In general, this process could be broken down into different compounds: greeting, agent, request, item, for_from, and user_location. Each of these was composed slightly differently than the more standard points of English grammar; for example, request was composed of different various of a request type sentence partial, with spaces underlined: may_i_get, i_would_like, among other different variations of the same theme. She wanted to standardize the process, even if the only person that ever used it was herself: Standardized Minimalist English Grammar. Or simply SMEG. SMEG was a specialized form of Artificial Intelligence grammar, with more of a focus on “real world” conversation, rather than simply being a character on the screen. A portion of her hesitation when developing a lifelike algorithm, was whether she wanted to give such mechanisms the very human ability to be traumatized about issues. She knew first hand, that when traumatized enough about certain issues, that it would take many months to really get over the context, if one was ever able to completely get over it. Especially if it was a daily affair.
She used to hang out with anarchists, but her general interest in the association was generally on the downlow, with her dreading every single reaction. Not because she didn’t like talking to people in general, but she seemed to have a knack with finding people on the web that seemed to really like being offended about issues. This included issues related to her own trans status. It didn’t take long for the issues of trans to take a completely political turn, which in turn caused the old LGBT community to divide itself in half, and further factions forming in the wake of that. She found her solace in the flow of Ruby Syntax scripts, scour lines of bugs in the code, finding parts of her artificial general intelligence that didn’t work as part of a shell script. Her life was not a hoaky Space Opera special, or some downtrodden Military Science Fiction.
It was a story of a dreamer.
In her development routine, it was a mixture of applying a similar formula of what she knew, and twisting it different ways not intended by that particular process; but the one thing she missed when learning to program in Ruby, was learning how to produce hash tables. She had tried decision trees several different times, whether that was wrapping them inside different methods, or coding that as one subroutine in a matrix of different routines in an Artificial General Intelligence, in many ways, structured more like a computer virus than a chatbot. But it was a computer virus that you could have conversations with, much like chatting with its more humanoid an artificial brethren, decked out in Frubber.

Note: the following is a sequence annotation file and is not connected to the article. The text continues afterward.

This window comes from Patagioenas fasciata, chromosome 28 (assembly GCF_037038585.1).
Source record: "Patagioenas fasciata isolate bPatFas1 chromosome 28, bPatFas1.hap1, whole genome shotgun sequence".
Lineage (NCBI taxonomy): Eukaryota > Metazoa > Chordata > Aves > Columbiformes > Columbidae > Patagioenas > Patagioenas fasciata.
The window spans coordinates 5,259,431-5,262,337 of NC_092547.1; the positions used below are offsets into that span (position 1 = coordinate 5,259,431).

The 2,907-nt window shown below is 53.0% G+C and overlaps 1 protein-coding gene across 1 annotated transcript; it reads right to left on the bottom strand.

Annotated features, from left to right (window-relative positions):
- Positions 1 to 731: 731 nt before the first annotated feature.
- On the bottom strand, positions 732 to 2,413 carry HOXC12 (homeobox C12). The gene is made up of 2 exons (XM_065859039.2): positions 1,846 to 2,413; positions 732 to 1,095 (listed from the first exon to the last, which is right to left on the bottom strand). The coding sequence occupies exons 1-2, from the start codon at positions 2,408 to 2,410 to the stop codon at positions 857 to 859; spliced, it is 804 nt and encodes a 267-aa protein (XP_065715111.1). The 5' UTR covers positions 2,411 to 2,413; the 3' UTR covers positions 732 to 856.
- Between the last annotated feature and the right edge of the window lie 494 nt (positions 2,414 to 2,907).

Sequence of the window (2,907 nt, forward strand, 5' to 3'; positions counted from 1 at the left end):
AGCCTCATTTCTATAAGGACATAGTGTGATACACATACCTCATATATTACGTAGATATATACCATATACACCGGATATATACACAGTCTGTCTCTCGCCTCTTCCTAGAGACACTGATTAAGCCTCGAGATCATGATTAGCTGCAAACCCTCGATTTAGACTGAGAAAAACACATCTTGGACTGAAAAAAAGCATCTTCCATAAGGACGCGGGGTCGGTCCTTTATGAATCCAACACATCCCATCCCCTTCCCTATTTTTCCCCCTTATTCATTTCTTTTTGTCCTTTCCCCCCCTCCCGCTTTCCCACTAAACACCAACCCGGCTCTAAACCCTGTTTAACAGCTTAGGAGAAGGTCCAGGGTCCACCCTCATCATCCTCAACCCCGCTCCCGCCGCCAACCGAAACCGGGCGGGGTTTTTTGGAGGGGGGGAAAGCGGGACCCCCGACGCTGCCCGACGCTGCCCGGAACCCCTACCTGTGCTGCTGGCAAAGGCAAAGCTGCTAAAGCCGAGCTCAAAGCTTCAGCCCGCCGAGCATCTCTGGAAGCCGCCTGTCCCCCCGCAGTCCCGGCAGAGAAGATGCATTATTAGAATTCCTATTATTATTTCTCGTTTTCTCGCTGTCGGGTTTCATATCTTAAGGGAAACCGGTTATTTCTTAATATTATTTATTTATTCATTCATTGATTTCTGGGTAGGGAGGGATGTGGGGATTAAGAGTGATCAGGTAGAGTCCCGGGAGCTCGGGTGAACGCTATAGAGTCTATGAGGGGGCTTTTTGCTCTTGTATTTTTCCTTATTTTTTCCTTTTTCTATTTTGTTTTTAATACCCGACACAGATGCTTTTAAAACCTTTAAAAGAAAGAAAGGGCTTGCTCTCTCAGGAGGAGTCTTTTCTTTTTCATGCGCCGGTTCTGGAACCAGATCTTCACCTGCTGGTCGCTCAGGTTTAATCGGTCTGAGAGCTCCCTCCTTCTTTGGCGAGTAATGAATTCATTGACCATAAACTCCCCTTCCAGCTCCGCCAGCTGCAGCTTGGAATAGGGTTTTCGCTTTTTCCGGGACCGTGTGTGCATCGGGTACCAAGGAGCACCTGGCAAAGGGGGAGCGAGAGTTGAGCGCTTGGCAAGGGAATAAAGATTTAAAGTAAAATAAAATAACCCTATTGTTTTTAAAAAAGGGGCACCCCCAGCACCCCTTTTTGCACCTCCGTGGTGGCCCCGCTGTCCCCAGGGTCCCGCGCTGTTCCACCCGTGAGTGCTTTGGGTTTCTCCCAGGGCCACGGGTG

The only contact she wanted with rubber, was the rubber ducks in a bathroom filled with bubblegum scented pink bubbles, contrasted with external memory chips covered under a layer of waterproof plastic, hanging outside the door, so the vapor in the bathroom didn’t effect her memory suit. For most people her age, they would have read War And Peace in the bubble bath, but instead she had a tendency to fall asleep; it was easy to drift off into a land of Fantasy land cliches, filled with different fauna across the ages, even if while she was still awake, she made scoff at the very notion of fairies and elves.
Outside the shower, it was snowing as if it was a Christmas Day, and yet Christmas itself had not been white and flurring for many a decade since the rising of the sea levels, and the planet having birds falling from the sky. Most of the trees in her backyard were weeping willows, their limbs twisting around more like snakes wrapped in a bind. It was a hot Christmas, much had than many years previously. But under the flow of air conditioning, the temperature was much more tolerable than the flow of rainbow tinted plexiglass. Gone were days when she would need to wear layers of fur coat, or even a Badana under the sun. Instead it was a struggle to make herself not wear short shorts in this weather, even though it had long since been out of fashion from the seventies. She spent her life doing sketches so much, she should wear a dress of pencils. Or dresses that scattered about like roses in the wind.
It was time to unwind, like broken flowers.
As the grass became giant widow spiders.